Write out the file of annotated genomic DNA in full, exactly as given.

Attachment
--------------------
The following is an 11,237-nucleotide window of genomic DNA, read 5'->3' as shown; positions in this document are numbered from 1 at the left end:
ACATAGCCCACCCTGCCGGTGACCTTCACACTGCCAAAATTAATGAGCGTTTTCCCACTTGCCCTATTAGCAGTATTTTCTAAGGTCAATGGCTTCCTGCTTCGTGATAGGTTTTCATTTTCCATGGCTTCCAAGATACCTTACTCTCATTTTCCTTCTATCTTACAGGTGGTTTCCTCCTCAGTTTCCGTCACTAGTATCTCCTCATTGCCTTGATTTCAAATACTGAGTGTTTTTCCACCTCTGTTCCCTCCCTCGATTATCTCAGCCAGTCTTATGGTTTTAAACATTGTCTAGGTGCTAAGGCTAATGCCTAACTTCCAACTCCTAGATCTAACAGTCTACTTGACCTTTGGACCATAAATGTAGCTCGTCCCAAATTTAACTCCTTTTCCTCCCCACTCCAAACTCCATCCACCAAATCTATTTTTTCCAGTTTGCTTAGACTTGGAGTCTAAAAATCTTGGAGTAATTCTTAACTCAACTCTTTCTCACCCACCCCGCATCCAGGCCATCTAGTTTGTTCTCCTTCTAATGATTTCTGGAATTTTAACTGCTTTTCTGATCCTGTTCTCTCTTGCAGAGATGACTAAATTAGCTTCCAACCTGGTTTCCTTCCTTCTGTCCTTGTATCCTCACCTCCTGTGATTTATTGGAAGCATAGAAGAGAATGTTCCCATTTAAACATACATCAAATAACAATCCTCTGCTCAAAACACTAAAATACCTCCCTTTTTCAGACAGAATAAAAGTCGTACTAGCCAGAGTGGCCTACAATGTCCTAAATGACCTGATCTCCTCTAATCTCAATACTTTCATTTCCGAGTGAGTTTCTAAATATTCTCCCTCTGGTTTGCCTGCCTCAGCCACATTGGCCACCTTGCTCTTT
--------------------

The following is an 11,237-nucleotide window of genomic DNA, read 5'->3' as shown; positions in this document are numbered from 1 at the left end:
ACATAGCCCACCCTGCCGGTGACCTTCACACTGCCAAAATTAATGAGCGTTTTCCCACTTGCCCTATTAGCAGTATTTTCTAAGGTCAATGGCTTCCTGCTTCGTGATAGGTTTTCATTTTCCATGGCTTCCAAGATACCTTACTCTCATTTTCCTTCTATCTTACAGGTGGTTTCCTCCTCAGTTTCCGTCACTAGTATCTCCTCATTGCCTTGATTTCAAATACTGAGTGTTTTTCCACCTCTGTTCCCTCCCTCGATTATCTCAGCCAGTCTTATGGTTTTAAACATTGTCTAGGTGCTAAGGCTAATGCCTAACTTCCAACTCCTAGATCTAACAGTCTACTTGACCTTTGGACCATAAATGTAGCTCGTCCCAAATTTAACTCCTTTTCCTCCCCACTCCAAACTCCATCCACCAAATCTATTTTTTCCAGTTTGCTTAGACTTGGAGTCTAAAAATCTTGGAGTAATTCTTAACTCAACTCTTTCTCACCCACCCCGCATCCAGGCCATCTAGTTTGTTCTCCTTCTAATGATTTCTGGAATTTTAACTGCTTTTCTGATCCTGTTCTCTCTTGCAGAGATGACTAAATTAGCTTCCAACCTGGTTTCCTTCCTTCTGTCCTTGTATCCTCACCTCCTGTGATTTATTGGAAGCATAGAAGAGAATGTTCCCATTTAAACATACATCAAATAACAATCCTCTGCTCAAAACACTAAAATACCTCCCTTTTTCAGACAGAATAAAAGTCGTACTAGCCAGAGTGGCCTACAATGTCCTAAATGACCTGATCTCCTCTAATCTCAATACTTTCATTTCCGAGTGAGTTTCTAAATATTCTCCCTCTGGTTTGCCTGCCTCAGCCACATTGGCCACCTTGCTCTTT